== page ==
Under Milk Wood

In a play which is composed solely of the inner thoughts of a Welsh village of a certain era, and is sometimes sub-titled as a ‘play for voices’, accents are sort of a big deal. I felt that this play was probably a bad choice for a cast who had the unfortunate disadvantage of Canadian accents. Though there were interspersed attempts at sounding Welsh, this manifested in fairly arbitrary r-rolling and a few strange concoctions which were, alarmingly often, closer to Indian than Welsh.

This production obviously took a lot of hard work to create, as it was really very polished and involved some impressive feats. For many of the narrator’s lines the actors spoke in large groups, with sentences divided up phrase by phrase for the individual cast members to speak in turn, seamlessly as one. However, seamlessness was not always a positive; the production was almost without pause, and spoken at such a speed as to lose individual performances and leave us with an endless babble of undifferentiated speech. Perhaps simply slowing the performance down (and abridging as necessary) would make a huge difference. Speed does not equal energy in a production, and silence should be an inseparable component of any play.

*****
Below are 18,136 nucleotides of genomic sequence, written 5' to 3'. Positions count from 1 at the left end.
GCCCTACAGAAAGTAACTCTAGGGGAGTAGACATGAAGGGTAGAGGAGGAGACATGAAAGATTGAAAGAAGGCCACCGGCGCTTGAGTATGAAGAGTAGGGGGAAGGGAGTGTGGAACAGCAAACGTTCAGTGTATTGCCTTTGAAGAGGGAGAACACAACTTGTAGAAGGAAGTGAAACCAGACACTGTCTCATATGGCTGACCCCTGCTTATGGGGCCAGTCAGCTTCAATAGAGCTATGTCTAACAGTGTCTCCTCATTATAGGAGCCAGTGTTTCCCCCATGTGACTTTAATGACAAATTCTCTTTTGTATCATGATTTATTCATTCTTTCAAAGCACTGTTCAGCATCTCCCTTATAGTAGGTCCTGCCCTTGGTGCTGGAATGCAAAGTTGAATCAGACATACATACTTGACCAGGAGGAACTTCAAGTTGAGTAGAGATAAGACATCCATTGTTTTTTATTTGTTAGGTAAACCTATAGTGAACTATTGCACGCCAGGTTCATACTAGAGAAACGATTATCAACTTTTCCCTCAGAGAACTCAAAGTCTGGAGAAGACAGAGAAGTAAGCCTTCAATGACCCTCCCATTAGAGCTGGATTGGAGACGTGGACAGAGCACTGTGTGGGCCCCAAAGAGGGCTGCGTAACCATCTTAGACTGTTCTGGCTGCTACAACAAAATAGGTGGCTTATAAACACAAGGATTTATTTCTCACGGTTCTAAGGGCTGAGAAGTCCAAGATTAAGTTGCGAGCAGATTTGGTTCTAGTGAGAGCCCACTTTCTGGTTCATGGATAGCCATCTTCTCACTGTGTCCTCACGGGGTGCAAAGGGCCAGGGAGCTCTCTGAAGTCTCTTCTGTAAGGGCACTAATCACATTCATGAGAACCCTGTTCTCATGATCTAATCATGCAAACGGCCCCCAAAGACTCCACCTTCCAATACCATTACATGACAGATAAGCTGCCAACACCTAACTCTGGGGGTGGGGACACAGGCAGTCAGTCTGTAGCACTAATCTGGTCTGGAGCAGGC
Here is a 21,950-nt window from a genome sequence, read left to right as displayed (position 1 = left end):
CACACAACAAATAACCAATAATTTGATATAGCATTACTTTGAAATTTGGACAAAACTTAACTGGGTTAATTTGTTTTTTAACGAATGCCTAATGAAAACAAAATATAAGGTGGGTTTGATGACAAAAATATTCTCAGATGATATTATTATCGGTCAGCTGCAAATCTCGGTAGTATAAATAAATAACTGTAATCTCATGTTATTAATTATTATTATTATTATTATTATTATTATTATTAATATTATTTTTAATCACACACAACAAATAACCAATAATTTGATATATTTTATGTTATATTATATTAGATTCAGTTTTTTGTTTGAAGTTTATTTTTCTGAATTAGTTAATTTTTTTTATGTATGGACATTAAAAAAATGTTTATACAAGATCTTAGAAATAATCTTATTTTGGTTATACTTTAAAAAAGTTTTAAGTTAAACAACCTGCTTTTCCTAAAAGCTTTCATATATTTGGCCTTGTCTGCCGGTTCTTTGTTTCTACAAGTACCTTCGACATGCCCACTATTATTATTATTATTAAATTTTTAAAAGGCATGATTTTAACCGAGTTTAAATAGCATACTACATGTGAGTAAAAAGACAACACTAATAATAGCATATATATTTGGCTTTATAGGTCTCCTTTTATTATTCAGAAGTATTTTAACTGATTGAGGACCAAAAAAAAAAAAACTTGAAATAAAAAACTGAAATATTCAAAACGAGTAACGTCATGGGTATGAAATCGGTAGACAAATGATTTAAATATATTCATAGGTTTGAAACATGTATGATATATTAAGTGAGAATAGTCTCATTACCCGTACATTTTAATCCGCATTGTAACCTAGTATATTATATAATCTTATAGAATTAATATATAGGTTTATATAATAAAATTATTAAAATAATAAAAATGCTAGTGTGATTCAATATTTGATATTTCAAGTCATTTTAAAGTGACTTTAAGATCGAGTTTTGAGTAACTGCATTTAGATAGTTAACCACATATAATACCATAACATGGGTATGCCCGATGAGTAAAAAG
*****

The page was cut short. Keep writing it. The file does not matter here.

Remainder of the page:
Moments of respite from this constant wall of sound came from those scenes involving Mrs Ogmore-Pritchard, played by Stephanie Marinakos, and her two dead husbands, played by Kevin Black and Michael Moussis. These were differentiated by the use of well-suited masks and a much slower pace, so as to accommodate the ghosts’ echoing voices, and proved to be a snapshot of what standards this production could reach. I was able to absorb what they were saying and enjoy their distinct ‘voices’, which immediately stood out as dramatic and meaningful.

Two other voices who I actually very much enjoyed were those of Mr. and Mrs. Cherry Owen, played by Brendan Walker and Natasha La Rosa. Their intimate bed talk of drunken antics was genuinely entertaining. Apart from these highlights, I felt many of the other performances to be a steady flow of misdirected caricatures.

The costumes, which did sometimes appear over their uniform tie-dye t-shirts, made a huge difference by helping to create context and differentiation between characters. The folk dance with audience participation was also a nice original touch. However, for the most part, this production was all a bit too Glee club for me, and for Dylan Thomas.